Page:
China’s got too much steel

Chinese demand for steel is shrinking for the first time in 14 years. The country must act on its oversupply problem before producers break the dam

A steel manufacturing plant in Shanghai, China. The country must work out what to do with its surplus of steel in order to move the economy forward
A steel manufacturing plant in Shanghai, China. The country must work out what to do with its surplus of steel in order to move the economy forward 

China’s long and lasting love affair with steel happened upon a major stumbling block in September last year when statistics showed that demand had shrunk for the first time in 14 years. Sparked by the government reforms and a gathering economic slowdown, falling demand has compounded the issue of overcapacity and lopped 40 percent from the raw material’s asking price. Essentially, in setting their sights on stability and not expansion, at least not nearly to the same degree, policymakers have drawn the curtains on a period wherein steel demand has grown at much the same pace as the economy.

“The rebalancing of the Chinese economy is inevitable as China enters its next stage of development, but it will take time”, according to the World Steel Association’s (WSA) Short Range Outlook. “As these changes take effect, the steel industry will experience a slower pace of growth”, says the association’s Chairman Jürgen Kerkhoff. “It will focus on operational efficiencies and on the value that steel products generate for customers and society.”

Becoming number one
China produces more steel still than the rest of the world combined, and over four times what the US mustered at its peak in the 1970s. Here, the country’s mostly state-owned steelmakers have supplied a housing boom, an automobile boom, and featured heavily at major intersections of China’s 30-year-long industrialisation drive. Though as the government clamps down on the twin issues of overcapacity and pollution, it’s likely that both production and consumption will fall further, threatening the uninterrupted rise that has so characterised the commodity’s history.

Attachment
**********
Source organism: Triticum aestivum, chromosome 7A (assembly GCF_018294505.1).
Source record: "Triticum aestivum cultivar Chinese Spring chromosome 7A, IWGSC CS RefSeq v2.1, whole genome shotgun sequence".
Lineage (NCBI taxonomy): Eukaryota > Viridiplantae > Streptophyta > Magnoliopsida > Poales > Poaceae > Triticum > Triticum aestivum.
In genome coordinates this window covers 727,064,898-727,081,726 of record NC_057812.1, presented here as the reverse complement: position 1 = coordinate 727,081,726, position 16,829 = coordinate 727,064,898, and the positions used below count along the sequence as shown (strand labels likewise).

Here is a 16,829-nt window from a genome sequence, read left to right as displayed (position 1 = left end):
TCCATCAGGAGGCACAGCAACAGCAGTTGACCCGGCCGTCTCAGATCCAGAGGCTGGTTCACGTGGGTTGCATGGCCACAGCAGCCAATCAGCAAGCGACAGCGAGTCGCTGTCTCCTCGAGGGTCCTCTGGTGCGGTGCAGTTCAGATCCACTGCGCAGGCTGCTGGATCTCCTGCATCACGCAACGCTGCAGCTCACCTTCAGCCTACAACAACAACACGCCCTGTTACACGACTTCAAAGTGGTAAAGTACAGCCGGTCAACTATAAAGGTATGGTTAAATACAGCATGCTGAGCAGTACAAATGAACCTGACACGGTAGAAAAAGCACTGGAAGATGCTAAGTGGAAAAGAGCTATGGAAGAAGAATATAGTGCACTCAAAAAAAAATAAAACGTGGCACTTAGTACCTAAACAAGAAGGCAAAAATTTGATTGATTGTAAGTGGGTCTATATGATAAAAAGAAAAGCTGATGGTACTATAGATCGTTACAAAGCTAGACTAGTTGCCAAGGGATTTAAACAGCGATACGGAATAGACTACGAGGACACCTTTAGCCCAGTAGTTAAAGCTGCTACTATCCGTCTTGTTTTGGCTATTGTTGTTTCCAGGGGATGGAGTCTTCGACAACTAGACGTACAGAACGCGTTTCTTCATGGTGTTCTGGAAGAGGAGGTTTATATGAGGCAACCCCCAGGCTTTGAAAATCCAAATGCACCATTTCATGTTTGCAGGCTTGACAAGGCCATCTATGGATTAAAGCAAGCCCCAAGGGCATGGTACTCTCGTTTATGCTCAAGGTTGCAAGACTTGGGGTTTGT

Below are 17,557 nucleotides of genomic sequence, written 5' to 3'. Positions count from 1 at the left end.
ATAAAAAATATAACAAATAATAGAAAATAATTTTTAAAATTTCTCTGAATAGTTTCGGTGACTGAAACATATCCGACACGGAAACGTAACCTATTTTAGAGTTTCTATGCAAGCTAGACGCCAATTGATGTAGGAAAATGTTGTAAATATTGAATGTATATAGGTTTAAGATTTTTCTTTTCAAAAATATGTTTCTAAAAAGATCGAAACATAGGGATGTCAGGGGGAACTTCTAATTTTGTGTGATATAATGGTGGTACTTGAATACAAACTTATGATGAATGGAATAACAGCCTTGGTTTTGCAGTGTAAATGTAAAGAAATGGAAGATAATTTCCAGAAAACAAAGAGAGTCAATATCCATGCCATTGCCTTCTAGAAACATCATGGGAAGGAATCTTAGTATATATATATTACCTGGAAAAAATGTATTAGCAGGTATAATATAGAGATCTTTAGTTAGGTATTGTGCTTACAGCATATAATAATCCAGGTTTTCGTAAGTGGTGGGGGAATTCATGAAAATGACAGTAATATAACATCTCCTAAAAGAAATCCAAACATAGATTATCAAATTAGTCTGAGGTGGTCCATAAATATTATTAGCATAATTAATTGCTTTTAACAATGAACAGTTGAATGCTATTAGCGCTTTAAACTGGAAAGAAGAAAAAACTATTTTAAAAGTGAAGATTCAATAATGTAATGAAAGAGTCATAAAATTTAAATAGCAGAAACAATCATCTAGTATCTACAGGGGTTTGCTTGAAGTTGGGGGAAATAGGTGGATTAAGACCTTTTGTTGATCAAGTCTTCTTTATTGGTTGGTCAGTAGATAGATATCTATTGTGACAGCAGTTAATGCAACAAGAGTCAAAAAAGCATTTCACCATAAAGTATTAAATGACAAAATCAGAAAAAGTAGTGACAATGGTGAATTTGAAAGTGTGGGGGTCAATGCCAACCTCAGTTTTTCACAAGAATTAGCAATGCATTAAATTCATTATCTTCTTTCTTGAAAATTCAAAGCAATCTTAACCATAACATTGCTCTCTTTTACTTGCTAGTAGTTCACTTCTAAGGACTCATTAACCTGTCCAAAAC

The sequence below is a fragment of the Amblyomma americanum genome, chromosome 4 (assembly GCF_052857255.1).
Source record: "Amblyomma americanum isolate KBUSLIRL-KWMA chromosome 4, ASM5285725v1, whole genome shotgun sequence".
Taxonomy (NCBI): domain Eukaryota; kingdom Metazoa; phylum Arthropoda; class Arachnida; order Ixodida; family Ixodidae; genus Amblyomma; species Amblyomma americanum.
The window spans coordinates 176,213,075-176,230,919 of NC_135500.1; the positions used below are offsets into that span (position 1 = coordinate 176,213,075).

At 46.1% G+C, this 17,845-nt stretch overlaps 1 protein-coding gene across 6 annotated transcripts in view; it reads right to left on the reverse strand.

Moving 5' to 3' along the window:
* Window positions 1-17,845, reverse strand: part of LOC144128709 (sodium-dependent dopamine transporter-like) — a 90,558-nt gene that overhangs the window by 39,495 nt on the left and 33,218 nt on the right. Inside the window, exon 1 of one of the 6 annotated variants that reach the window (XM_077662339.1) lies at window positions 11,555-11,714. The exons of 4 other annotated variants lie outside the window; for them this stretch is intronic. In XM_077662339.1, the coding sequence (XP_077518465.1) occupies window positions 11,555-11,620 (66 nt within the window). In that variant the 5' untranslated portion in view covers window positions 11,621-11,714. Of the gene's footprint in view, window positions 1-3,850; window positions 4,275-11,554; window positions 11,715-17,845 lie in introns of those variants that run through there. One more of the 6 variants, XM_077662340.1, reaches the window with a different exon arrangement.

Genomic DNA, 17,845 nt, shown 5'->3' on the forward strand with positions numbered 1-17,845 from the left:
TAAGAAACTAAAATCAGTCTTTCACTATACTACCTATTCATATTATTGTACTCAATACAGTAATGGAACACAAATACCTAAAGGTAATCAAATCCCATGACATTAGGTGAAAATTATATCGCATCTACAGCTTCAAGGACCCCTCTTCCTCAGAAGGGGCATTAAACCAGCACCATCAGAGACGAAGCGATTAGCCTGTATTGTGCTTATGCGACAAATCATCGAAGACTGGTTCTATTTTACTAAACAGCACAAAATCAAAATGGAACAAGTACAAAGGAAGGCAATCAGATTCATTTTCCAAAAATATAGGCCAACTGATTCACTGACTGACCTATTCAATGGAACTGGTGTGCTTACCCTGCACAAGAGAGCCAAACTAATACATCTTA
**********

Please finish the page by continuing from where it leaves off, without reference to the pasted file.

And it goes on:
China produces more steel still than the rest of the world combined, and over four times what the US mustered at its peak in
the 1970s

Beginning in 1945, when Chinese forces reclaimed Japan-occupied steel mills on the northeast rustbelt, the alloy came to be seen as a symbol of strength and prosperity for the world’s number two economy. Decimated by the spoils of war, only 19 steel mills stood in 1949 and total output clocked in at only 158,000 tonnes. Some 10 years later, it had risen to 5.9 million tonnes. Chairman Mao recognised the achievement by saying: “It is not good for us to name ourselves as the most superior in the world… but it is not bad to become the number one steel producer.”

Continuing along much the same trajectory in the decades that followed, steel production has thrived; through Stalinist state planning, through Maoist philosophy and through the strains of market liberalisation. A country much-changed from that of its pre or indeed post-war order, China’s growth story is one that is tied – inextricably so – to that of steel, and the alloy’s decline is evidence enough that the economy is entering into a new phase of development.